Developer: The Coalition/Splash Damage
Well carve me up with a chainsaw and call me a grub, Gears Tactics is fluppin’ brilliant. I probably shouldn’t be as surprised as I am. While turning Gears of War into a Tactics game might sound like the worst idea since mayonnaise in a squeezy bottle, the truth is that Gears of War has always been a tactics game. It was, after all, the first shooter series to realise “Hey, those guys are shooting bullets at us. Maybe we should hide behind that wall?” Just because it has chainsaws on the guns and characters who look like they’ve climbed out of a vat of horse testosterone doesn’t mean it’s stupid.
All Gears Tactics does is embrace Gears of War’s smart secret identity, digging beneath the performative jock-ness on the surface and revealing the shy tabletop nerd underneath. The result is the best tactics game I’ve played in ages, one that offers both the cerebral satisfaction of tactical puzzle-solving, and the more straightforward satisfaction of impaling a steroid-addled lizardman on a bayonet the size of a baguette.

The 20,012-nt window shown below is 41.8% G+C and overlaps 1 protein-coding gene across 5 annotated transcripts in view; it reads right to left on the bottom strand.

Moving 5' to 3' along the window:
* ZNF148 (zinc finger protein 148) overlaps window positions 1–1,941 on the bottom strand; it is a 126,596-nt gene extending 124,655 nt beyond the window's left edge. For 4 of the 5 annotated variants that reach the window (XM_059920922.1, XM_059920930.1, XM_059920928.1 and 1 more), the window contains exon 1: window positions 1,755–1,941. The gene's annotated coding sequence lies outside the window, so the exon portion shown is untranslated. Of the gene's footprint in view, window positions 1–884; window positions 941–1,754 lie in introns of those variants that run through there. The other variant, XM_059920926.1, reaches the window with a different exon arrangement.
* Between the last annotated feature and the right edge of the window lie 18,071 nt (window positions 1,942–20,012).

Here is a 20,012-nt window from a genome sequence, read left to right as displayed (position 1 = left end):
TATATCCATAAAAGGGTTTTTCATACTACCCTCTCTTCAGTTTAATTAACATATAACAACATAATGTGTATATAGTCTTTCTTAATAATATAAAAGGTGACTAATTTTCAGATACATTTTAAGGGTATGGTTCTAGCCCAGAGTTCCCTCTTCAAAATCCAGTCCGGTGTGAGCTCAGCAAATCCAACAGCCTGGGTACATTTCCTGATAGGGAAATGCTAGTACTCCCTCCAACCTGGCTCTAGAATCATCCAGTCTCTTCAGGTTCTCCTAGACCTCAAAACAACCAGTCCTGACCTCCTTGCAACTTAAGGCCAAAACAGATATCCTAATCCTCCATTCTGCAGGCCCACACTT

Gears Tactics is a prequel to the original Gears of War, set in the early days of the conflict between the COG and the Locust. The story revolves around Gabe Diaz, a gearhead trying to weather the storm of war in a COG garage when he’s forced into the fight by one-eyed, moustachioed veteran Sam Redburn. Together, the aim to take down a Locust general named Ukkon, who’s been creating ever-more terrifying monsters for the COG to fight and has the slight advantage of being basically invincible.
As you’ve probably already guessed, Gears Tactics switches out the familiar third-person gunplay for X-COM style mechanics. You control a team of up to 4 Gears, who take turns against an eternally superior force of Locust. Each Gear has a limited number of action points used to move, shoot and set up ambushes with Overwatch.
So far, so perfunctory. But the first thing you’ll notice about Gears Tactics is that, despite the wildly different mechanics, control system, and perspective, it both looks and feels exactly like a Gears of War game. Visually it’s on par with the astounding looking Gears 5. It boasts all the same animations for movement and gunplay, whether it’s the way Gears slide neatly into cover, or that little crouch-bend they do to pick up equipment from the ground.